‘Warm LED lighting under each step looks more visually impactful and works well with a contemporary interior,’ says Elliot Barratt of Elliot James Interiors. ‘It also works well for external staircases as it highlights stonework beautifully.’
6. Try ceiling kitchen light
Consider LED on the kitchen ceiling for a way of keeping lighting simple, making room for other pieces of furniture to take the spotlight in this busy space. In this example, a statement lighting fixture is not needed when the olive tree takes center stage.
'In this contemporary kitchen and dining space lighting was of particular importance, and a carefully considered layered concept that offers various combinations was a key,' says Sofia Bune Strandh, CEO of Sola Kitchens, who designed this space.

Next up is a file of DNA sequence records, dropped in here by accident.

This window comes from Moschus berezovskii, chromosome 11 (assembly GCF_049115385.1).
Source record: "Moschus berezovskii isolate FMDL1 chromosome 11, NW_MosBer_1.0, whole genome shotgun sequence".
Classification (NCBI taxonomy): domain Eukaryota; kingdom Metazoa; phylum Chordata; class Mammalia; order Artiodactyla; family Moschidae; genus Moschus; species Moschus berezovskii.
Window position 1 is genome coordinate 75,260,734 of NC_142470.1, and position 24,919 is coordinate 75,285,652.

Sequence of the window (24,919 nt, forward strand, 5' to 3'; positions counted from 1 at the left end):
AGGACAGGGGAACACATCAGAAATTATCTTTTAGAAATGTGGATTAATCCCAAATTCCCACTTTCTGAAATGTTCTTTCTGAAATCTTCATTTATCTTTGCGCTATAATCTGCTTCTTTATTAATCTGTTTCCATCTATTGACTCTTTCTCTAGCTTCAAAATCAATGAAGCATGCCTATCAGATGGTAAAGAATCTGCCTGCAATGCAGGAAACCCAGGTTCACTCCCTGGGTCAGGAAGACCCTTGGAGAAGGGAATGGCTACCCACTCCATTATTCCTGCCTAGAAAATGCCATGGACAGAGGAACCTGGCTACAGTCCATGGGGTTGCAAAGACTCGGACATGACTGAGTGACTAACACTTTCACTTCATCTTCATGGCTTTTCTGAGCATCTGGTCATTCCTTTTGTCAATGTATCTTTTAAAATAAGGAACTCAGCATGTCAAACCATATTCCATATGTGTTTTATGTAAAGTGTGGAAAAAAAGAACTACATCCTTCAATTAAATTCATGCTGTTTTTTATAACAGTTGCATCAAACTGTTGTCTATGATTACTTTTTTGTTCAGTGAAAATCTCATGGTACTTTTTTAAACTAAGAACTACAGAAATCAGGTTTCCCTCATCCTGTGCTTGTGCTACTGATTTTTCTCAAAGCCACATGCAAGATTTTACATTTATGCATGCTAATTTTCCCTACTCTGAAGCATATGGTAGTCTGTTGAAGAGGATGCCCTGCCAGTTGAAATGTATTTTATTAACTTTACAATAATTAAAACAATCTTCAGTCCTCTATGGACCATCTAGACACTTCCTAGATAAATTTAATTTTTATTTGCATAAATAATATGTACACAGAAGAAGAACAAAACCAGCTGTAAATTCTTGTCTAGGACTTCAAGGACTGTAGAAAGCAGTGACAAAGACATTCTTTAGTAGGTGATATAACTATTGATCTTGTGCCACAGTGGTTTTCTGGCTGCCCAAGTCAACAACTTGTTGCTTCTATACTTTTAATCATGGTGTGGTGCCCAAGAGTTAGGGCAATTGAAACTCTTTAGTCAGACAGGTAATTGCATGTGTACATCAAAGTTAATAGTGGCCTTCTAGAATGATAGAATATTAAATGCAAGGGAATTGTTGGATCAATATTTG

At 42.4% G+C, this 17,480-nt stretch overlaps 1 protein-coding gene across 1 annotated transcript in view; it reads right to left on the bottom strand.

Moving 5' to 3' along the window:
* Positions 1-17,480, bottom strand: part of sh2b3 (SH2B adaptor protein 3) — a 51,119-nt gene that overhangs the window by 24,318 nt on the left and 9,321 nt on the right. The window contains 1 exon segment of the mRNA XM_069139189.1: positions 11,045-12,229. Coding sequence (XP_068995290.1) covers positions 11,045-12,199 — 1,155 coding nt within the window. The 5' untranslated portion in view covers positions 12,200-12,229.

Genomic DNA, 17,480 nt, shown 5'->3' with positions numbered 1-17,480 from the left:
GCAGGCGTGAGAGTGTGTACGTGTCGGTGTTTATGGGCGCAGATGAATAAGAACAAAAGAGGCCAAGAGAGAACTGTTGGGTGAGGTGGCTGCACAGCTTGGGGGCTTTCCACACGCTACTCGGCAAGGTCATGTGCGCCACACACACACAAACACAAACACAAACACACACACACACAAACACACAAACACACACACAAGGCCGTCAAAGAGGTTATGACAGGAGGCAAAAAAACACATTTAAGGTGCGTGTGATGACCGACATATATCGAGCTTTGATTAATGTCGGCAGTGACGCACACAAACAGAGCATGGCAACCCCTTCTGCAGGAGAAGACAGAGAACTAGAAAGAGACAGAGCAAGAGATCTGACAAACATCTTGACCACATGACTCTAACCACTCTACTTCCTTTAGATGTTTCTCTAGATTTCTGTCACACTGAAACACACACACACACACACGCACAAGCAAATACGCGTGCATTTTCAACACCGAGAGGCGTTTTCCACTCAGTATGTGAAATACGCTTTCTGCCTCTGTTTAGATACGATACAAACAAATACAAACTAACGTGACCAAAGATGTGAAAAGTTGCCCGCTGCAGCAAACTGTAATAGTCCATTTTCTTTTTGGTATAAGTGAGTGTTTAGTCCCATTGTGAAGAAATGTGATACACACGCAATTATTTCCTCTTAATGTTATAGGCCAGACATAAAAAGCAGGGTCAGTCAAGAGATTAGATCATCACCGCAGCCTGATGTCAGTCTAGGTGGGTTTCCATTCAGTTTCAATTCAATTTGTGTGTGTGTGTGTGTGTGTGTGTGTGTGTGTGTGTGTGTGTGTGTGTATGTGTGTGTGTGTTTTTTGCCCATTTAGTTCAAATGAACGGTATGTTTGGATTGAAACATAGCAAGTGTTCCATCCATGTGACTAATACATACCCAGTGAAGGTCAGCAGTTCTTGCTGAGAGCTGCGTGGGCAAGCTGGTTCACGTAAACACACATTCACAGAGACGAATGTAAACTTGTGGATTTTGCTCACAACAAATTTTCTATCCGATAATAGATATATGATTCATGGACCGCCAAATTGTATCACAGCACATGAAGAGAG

The kitchen is the heart of the home, it’s the place where we gather to cook and enjoy meals, socialize with friends and more recently work from home – so lighting is key to achieving the perfect brightness and mood no matter what the task.
'LED is now so advanced that, no matter what your kitchen’s aesthetic is, there is a lighting solution for you,' Sofia adds. 'Building in separate controls and dimmers to allow for each light to be controlled independently will ensure maximum flexibility for all aspects of family life. For ultra-modern kitchens like this, cooler tones of white are usually the go-to.'
7. Conceal your LED in the dado rail